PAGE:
It’s fair to say there were some tricky, and amusing moments. If you’ve seen someone start to fall off a motocross bike, but keep their hand on the throttle and have it wheelie beneath them whilst their legs dangle for dear life off the back, then that’s what happened to one poor chap, whilst the rest of the group stood and watched, relieved it wasn’t happening to them. 

The day progressed and all of us improved. We had to, as the trails became ever more gnarly, rutted and boggy; not quite what Mike encountered on Bwlchy Groes, but heading that way. By the time we arrived back at HQ for an afternoon cup of tea most of us were beat. But if we wanted, we could head out and spend the last 45-minutes on the motocross track. Like a red rag to a bull… 

I can’t say this is the most structured or nursing of riding schools. For anyone that really is a beginner, certainly in these wet conditions, then the day could have been a misery. But for anyone happy and willing to give it a go, get wet, fall off , and have to drag their bike out of a bog, or a Welsh sink-hole as I did, then the Dave Thorpe Off -Road centre could well be the thing to stir up some of those long forgotten joys of childhood motocross and tearing across fields as a gurning lad or ladette. And afterwards, who knows, maybe you’ll buy a bike and go out exploring those green lanes yourself. 

Dave’s five tips for green laning

1. Always wear a helmet.
2. Ride as a pair, not on your own.
3. Plan your route.
4. Respect other green lane users.
5. Carry your mobile in a safe dry place.

Mike’s Method…

Our green-lane expert Mike Beddows gives his advice on how to get into it… So you’ve heard about green laning (the term given to riding on byways open to all traffic, BOATs, and other routes with public access, ORPAs) and now you want to give it a go but don’t know where to start. You are already taking the first steps by reading this, you have a sense of adventure and this is key to enjoying this sport. Now you need a bike. You don’t need anything fancy, in fact, the cheaper and easier to fix and maintain the better. Go for something light to start with. You may be picking it up a lot. A great all round bike is a Suzuki DRZ 400. Make sure it has a set of knobbly tyres, TKC 80’s are a popular choice to begin with.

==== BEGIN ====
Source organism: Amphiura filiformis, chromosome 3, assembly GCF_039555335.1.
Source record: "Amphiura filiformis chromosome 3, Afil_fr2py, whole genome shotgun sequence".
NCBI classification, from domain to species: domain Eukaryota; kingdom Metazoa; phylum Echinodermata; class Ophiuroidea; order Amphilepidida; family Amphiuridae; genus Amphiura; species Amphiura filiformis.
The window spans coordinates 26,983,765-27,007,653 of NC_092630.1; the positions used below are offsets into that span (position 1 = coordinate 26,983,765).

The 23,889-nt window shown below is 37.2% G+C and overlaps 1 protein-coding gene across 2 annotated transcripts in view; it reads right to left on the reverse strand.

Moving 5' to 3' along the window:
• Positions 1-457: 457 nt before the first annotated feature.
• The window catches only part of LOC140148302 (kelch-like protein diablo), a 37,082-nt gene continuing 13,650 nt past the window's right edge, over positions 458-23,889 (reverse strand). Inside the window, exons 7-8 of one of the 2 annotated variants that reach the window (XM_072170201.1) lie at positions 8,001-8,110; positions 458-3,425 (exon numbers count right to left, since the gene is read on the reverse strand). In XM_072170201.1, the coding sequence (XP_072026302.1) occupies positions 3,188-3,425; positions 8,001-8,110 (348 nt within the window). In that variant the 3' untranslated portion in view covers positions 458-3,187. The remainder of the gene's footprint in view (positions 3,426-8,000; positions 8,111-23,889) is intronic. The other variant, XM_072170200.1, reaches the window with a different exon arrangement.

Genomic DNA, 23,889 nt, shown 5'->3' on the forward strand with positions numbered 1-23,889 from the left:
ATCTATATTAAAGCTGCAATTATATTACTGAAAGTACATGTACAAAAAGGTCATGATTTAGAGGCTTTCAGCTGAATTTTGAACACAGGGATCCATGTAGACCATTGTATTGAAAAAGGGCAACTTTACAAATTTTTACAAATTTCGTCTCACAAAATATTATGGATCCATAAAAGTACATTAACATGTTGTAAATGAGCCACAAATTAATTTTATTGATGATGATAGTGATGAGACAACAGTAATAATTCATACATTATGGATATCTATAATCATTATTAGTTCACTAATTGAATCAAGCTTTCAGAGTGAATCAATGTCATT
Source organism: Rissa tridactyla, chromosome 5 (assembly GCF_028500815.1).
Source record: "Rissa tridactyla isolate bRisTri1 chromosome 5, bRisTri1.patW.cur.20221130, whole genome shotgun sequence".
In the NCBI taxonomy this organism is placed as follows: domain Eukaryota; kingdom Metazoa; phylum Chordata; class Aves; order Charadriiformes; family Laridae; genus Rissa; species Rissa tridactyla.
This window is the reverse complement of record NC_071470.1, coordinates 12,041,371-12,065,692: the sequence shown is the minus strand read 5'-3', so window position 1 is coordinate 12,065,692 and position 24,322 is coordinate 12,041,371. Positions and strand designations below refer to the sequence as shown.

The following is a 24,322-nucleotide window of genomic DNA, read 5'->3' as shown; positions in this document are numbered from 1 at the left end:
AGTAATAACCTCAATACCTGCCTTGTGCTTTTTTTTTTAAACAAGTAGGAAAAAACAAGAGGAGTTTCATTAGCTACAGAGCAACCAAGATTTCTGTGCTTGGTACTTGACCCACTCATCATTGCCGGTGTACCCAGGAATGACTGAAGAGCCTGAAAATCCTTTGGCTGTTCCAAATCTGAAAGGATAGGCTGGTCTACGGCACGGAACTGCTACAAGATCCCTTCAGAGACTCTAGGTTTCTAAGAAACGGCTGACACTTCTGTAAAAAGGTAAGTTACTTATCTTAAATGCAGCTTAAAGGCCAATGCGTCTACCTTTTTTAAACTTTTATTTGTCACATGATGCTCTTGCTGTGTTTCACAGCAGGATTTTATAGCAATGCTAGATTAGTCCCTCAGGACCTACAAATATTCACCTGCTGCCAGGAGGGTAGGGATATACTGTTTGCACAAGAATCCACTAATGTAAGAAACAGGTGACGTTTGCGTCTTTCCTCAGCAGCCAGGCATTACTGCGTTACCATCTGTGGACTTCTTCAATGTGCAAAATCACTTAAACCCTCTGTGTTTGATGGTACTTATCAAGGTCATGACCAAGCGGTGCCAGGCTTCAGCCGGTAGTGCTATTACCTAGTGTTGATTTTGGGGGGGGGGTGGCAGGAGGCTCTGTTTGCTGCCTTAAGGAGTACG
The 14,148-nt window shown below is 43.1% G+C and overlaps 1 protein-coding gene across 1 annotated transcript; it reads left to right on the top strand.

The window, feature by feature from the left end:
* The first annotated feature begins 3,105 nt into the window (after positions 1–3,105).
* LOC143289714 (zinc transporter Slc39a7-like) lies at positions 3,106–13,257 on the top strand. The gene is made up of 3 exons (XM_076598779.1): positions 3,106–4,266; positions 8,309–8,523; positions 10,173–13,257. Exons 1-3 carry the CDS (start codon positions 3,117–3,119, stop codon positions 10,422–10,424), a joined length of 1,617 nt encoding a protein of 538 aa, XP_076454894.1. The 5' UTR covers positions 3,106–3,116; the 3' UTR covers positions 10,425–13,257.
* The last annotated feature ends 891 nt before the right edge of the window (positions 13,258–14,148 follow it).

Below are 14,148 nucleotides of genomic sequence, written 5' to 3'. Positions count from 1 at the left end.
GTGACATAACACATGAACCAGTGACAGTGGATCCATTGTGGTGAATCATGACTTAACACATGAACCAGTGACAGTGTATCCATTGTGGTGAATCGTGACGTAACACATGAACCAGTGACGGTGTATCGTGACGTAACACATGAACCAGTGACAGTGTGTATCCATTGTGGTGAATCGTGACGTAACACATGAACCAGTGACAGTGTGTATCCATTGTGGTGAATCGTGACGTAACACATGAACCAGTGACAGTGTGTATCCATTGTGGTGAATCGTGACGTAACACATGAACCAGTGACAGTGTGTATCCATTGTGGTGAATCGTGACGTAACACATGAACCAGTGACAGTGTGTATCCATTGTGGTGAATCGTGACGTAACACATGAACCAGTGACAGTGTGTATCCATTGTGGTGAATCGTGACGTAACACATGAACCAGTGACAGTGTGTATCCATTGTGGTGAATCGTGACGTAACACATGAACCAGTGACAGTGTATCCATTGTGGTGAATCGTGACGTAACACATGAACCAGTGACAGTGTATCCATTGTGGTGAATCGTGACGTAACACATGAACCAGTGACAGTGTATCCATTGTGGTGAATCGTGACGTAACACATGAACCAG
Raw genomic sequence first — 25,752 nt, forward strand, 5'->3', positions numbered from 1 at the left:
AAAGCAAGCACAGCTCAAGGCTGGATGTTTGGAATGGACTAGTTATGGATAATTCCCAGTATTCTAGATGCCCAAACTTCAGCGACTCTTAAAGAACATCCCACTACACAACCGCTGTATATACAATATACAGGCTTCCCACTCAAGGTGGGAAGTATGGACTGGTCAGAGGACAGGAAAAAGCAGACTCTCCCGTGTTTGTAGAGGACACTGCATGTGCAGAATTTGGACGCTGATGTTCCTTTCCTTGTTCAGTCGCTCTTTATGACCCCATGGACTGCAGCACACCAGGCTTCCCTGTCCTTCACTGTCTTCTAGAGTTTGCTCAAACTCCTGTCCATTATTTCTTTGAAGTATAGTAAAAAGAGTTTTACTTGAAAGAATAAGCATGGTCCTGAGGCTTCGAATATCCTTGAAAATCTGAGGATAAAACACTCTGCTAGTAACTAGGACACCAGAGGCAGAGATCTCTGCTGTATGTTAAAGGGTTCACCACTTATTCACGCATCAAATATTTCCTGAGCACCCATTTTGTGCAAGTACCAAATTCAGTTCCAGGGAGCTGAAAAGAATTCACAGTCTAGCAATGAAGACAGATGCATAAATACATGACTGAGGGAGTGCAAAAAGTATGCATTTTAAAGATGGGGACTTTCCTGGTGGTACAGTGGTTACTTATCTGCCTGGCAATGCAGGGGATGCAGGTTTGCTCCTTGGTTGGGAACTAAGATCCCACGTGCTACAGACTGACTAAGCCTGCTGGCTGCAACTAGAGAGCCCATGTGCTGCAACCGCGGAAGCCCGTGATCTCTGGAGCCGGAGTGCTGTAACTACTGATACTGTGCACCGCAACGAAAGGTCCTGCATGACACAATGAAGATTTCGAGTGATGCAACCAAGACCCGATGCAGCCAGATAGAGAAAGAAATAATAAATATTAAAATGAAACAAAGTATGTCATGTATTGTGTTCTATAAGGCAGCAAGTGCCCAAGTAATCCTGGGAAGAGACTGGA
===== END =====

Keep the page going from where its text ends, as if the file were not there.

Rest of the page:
You will need suitable clothing. Textiles are the best. Make sure there is plenty of armour moulded in or preferably invest in additional armour. Gloves and helmet go without saying. Now, the major stumbling block for most; where to ride? I started by simply getting an OS map and marking some BOAT’s and ORPA (see the map’s legend) and then getting out on the ground and having a look. Unfortunately, many maps are out of date and what seems legal on a map may in fact be illegal on the ground. My opinion is that if there are no signs stating otherwise, and no locked gates or other obstacles to get past, and common sense doesn’t say, ‘don’t ride it’, then it’s fair game (assuming its legally marked on the OS map). To be sure of being 100% legal you are best joining the Trail Riders Fellowship (www.trf.org.uk) and going on their organised ride outs. It’s always better to trail ride with others, especially if you are starting out. A good alternative is to attend many of the organised rides through the ABR website, or put a post up asking others to join you in your new hobby. The main point is to be as safe as possible, whilst having as much fun as you can handle. Now get out there and have a go. I’ll see you on the trails.